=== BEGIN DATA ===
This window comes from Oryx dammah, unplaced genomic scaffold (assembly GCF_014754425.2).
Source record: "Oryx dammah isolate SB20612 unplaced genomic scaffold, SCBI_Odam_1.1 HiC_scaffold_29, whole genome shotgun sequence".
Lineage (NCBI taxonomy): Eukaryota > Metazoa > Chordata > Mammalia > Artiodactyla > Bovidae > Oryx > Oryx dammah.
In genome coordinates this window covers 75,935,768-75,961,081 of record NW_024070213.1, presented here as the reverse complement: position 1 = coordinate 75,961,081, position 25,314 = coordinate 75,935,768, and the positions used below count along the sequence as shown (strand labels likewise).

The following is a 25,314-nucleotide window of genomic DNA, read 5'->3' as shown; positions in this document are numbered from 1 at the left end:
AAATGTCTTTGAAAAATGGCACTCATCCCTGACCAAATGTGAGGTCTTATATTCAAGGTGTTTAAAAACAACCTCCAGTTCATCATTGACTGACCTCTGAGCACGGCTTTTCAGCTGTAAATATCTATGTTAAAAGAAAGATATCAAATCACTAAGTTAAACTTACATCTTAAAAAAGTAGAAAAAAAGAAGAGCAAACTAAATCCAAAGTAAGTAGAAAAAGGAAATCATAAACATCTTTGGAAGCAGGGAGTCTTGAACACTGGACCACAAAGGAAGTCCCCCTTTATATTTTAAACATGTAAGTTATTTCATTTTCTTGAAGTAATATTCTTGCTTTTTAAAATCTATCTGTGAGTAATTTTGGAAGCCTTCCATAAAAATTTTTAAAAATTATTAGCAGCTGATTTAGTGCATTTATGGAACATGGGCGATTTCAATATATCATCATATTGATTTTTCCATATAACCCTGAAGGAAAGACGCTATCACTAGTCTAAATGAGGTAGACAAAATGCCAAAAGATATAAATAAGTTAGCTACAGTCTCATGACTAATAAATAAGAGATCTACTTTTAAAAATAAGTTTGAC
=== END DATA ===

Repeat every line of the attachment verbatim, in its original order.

This window comes from Oryx dammah, unplaced genomic scaffold (assembly GCF_014754425.2).
Source record: "Oryx dammah isolate SB20612 unplaced genomic scaffold, SCBI_Odam_1.1 HiC_scaffold_29, whole genome shotgun sequence".
Lineage (NCBI taxonomy): Eukaryota > Metazoa > Chordata > Mammalia > Artiodactyla > Bovidae > Oryx > Oryx dammah.
In genome coordinates this window covers 75,935,768-75,961,081 of record NW_024070213.1, presented here as the reverse complement: position 1 = coordinate 75,961,081, position 25,314 = coordinate 75,935,768, and the positions used below count along the sequence as shown (strand labels likewise).

The following is a 25,314-nucleotide window of genomic DNA, read 5'->3' as shown; positions in this document are numbered from 1 at the left end:
AAATGTCTTTGAAAAATGGCACTCATCCCTGACCAAATGTGAGGTCTTATATTCAAGGTGTTTAAAAACAACCTCCAGTTCATCATTGACTGACCTCTGAGCACGGCTTTTCAGCTGTAAATATCTATGTTAAAAGAAAGATATCAAATCACTAAGTTAAACTTACATCTTAAAAAAGTAGAAAAAAAGAAGAGCAAACTAAATCCAAAGTAAGTAGAAAAAGGAAATCATAAACATCTTTGGAAGCAGGGAGTCTTGAACACTGGACCACAAAGGAAGTCCCCCTTTATATTTTAAACATGTAAGTTATTTCATTTTCTTGAAGTAATATTCTTGCTTTTTAAAATCTATCTGTGAGTAATTTTGGAAGCCTTCCATAAAAATTTTTAAAAATTATTAGCAGCTGATTTAGTGCATTTATGGAACATGGGCGATTTCAATATATCATCATATTGATTTTTCCATATAACCCTGAAGGAAAGACGCTATCACTAGTCTAAATGAGGTAGACAAAATGCCAAAAGATATAAATAAGTTAGCTACAGTCTCATGACTAATAAATAAGAGATCTACTTTTAAAAATAAGTTTGAC